Within a matter of hours and with popular support, John, then the 8th Duke of Braganza, was acclaimed as King John IV of Portugal (as legend goes, with the persuasion of his wife) claiming legitimate succession through his grandmother Catherine, Duchess of Braganza. The ensuing conflict with Spain brought Portugal into the Thirty Years' War as, at least, a peripheral player. From 1641 to 1668, the period during which the two nations were at war, Spain sought to isolate Portugal militarily and diplomatically, and Portugal tried to find the resources to maintain its independence through political alliances and maintenance of its colonial income.
His accession led to a protracted war with neighbouring Spain, a conflict known as the Portuguese Restoration War, which ended with the recognition of Portuguese independence in a subsequent reign (1668). Portugal signed lengthy alliances with France (1 June 1641) and Sweden (August 1641) but by necessity its only contributions in the Thirty Years' War were in the field against Spain and against Dutch encroachments on the Portuguese colonies.
The period from 1640 to 1668 was marked by periodic skirmishes between Portugal and Spain, as well as short episodes of more serious warfare, much of it occasioned by Spanish and Portuguese entanglements with non-Iberian powers. Spain was involved in the Thirty Years' War until 1648 and the Franco–Spanish War until 1659, while Portugal was involved in the Dutch–Portuguese War until 1663. In Spain, a Portuguese invasion force defeated the Spanish at Montijo, near Badajoz, in 1644.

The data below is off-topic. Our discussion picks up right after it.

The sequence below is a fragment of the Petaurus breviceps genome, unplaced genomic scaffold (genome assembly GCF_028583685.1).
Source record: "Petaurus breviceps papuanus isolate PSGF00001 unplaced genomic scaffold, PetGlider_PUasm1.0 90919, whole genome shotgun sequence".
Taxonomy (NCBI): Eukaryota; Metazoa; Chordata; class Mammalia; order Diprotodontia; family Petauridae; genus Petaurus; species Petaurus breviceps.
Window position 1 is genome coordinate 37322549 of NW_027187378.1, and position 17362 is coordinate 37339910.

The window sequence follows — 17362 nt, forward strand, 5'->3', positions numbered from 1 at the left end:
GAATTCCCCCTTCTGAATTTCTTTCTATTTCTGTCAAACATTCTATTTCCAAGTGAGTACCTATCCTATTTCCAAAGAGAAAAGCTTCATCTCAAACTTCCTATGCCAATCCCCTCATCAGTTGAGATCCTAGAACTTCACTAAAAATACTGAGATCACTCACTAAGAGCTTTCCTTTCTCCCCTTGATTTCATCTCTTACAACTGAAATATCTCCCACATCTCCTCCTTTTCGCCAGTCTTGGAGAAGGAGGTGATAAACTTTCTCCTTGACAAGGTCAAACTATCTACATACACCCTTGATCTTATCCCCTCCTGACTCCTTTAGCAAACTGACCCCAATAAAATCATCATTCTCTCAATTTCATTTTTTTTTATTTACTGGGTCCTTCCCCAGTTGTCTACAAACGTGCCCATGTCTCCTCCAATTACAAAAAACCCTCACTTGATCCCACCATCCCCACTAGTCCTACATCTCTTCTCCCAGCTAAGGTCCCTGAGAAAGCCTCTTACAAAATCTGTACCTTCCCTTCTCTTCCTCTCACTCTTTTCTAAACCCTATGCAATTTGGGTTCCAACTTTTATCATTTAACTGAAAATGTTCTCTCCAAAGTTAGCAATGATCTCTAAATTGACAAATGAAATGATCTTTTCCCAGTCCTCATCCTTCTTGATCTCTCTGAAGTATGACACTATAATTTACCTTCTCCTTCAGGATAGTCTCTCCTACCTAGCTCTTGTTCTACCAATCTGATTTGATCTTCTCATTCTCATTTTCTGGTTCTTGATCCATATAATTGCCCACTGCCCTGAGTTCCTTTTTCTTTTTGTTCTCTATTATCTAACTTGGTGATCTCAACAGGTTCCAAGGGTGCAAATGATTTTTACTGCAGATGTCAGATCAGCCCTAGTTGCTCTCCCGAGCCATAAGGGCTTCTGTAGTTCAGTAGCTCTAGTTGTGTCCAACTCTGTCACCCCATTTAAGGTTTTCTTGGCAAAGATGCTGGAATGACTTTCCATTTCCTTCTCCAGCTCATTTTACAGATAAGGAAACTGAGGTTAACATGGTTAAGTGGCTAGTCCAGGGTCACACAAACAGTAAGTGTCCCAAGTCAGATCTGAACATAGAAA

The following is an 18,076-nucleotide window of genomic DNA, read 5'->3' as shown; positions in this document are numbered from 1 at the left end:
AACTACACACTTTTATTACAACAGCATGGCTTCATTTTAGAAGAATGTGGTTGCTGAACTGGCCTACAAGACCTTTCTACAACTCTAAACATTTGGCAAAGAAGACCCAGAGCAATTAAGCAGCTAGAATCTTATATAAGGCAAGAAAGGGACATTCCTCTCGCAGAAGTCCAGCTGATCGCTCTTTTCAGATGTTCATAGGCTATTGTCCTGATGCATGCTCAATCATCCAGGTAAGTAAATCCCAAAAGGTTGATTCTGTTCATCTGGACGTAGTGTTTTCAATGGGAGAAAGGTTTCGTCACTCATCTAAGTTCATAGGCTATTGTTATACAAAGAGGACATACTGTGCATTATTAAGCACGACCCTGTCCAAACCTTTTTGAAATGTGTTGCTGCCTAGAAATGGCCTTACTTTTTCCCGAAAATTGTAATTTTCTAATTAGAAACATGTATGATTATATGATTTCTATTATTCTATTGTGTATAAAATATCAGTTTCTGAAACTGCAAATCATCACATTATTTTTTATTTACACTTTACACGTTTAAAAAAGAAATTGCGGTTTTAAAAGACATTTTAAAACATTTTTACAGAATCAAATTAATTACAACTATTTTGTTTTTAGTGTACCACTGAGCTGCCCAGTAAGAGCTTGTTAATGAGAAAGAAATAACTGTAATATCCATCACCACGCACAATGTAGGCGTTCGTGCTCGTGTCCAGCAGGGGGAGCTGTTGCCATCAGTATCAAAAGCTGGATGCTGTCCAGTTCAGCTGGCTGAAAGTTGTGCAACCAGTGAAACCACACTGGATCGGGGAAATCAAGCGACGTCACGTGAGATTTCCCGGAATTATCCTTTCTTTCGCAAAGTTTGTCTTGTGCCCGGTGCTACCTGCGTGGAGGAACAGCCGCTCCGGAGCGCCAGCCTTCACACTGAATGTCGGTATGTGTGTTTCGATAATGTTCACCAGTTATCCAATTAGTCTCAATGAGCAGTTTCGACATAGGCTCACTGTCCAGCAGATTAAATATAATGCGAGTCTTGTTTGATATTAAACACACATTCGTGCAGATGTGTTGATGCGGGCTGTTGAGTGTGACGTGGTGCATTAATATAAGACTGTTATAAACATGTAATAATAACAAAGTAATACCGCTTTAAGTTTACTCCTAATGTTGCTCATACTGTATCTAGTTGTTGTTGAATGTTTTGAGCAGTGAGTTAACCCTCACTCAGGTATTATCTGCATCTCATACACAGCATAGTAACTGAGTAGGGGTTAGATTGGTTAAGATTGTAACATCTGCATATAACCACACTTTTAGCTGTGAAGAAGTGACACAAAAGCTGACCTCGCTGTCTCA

Abroad, the Dutch took Portuguese Malacca (January 1641), and the Sultan of Oman captured Muscat (1650). Nevertheless, the Portuguese, despite having to divide their forces among Europe, Brazil and Africa, managed to retake Luanda, in Portuguese Angola, from the Dutch in 1648 and, by 1654, had recovered northern Brazil, which effectively ceased to be a Dutch colony. This was countered by the loss of Portuguese Ceylon (present day Sri Lanka) to the Dutch, who took Colombo in 1656.
Death and legacy
John was a patron of music and the arts, and a considerably sophisticated writer on music; in addition to this, he was a composer. During his reign he collected one of the largest libraries in the world, but it was destroyed in the Lisbon earthquake of 1755. Among his writings is a defense of Palestrina, and a Defense of Modern Music (Lisbon, 1649). One famous composition attributed to him is a setting of the Crux fidelis, a work that remains highly popular during Holy Week amongst church choirs. However, no known manuscript of the work exists, and it was first published only in 1869, in France. On stylistic grounds, it is generally recognized that the work was written in the 19th century.
Titles, styles and honours
John's full style as King of Portugal was: By the Grace of God, John IV, King of Portugal and the Algarves before and beyond the sea in Africa, Lord of Guinea and of Conquest, Navigation, and Commerce of Ethiopia, Arabia, Persia, and India, etc.
Marriages and descendants
John married Luisa de Guzmán, daughter of Juan Manuel Pérez de Guzmán, 8th Duke of Medina-Sidonia. From that marriage several children were born. Because some of John's children were born and died before their father became king they are not considered infantes or infantas (heirs to the throne) of Portugal.